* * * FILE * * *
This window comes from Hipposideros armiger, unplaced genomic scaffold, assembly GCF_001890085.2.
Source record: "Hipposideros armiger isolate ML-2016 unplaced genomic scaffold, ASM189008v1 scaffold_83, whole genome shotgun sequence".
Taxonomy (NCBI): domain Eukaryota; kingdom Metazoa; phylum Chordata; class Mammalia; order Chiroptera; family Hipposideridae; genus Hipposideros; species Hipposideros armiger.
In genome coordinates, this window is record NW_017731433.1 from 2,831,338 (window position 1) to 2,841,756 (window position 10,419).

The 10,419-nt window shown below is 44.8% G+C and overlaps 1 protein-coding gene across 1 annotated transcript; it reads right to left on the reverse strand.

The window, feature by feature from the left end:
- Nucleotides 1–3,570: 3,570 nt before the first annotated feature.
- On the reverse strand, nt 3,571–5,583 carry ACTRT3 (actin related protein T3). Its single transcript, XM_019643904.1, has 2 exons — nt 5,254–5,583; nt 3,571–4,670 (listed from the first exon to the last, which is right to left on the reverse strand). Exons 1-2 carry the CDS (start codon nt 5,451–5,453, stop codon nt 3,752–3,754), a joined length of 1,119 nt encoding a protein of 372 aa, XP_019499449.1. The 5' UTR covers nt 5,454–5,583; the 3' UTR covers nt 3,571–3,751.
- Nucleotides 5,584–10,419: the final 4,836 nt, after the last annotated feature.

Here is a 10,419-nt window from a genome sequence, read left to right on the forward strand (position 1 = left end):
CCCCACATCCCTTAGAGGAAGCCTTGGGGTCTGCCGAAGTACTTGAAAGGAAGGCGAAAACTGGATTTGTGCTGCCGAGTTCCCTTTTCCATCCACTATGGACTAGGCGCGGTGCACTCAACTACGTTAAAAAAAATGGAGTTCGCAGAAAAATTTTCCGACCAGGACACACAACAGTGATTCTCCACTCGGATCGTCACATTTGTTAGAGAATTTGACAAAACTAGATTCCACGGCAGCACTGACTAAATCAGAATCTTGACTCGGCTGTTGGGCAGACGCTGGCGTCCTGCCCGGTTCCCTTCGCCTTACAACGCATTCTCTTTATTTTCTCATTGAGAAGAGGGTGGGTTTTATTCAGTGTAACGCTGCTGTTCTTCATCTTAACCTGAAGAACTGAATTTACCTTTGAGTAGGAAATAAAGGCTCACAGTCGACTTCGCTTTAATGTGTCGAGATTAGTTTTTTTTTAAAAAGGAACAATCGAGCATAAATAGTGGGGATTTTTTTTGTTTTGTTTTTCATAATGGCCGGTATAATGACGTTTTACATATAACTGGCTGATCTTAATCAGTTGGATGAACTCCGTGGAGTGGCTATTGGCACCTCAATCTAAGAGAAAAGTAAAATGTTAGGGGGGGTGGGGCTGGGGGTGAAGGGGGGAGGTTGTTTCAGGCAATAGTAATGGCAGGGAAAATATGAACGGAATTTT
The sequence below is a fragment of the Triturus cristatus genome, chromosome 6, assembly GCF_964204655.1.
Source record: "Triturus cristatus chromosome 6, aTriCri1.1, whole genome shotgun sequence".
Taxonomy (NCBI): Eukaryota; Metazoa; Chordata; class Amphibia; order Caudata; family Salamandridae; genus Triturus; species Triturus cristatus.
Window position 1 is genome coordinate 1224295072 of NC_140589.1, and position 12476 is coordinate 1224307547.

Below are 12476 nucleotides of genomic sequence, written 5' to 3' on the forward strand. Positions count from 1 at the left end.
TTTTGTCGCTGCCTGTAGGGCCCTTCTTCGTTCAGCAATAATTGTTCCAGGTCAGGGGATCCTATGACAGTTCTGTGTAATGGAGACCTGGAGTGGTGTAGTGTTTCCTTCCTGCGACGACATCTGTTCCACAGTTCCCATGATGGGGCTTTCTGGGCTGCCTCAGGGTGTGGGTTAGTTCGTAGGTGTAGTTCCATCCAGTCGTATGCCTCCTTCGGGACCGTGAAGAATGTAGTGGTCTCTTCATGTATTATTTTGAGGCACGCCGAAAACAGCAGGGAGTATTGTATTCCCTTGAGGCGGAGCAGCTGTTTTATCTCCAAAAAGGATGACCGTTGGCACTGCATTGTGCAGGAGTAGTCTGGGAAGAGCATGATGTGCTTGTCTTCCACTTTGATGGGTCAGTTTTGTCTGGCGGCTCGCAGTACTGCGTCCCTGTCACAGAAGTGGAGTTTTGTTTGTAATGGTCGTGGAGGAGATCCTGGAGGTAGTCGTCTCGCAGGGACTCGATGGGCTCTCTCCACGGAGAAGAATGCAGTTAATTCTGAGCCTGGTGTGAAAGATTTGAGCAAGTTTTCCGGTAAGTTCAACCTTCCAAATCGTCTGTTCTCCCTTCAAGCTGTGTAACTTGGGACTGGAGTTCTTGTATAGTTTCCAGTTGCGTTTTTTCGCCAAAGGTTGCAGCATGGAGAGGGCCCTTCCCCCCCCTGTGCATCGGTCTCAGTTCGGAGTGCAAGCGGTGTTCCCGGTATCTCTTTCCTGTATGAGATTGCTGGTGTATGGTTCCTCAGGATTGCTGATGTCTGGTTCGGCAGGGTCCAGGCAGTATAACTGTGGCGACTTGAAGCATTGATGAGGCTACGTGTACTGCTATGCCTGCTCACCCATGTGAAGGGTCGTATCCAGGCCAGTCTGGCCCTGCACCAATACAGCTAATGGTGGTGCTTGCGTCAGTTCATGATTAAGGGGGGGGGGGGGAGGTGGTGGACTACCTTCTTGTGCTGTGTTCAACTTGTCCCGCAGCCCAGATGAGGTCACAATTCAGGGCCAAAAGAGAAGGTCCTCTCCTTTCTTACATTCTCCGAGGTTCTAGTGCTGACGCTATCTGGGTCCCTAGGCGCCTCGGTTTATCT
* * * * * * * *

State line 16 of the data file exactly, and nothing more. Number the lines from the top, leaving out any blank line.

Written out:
Below are 12476 nucleotides of genomic sequence, written 5' to 3' on the forward strand. Positions count from 1 at the left end.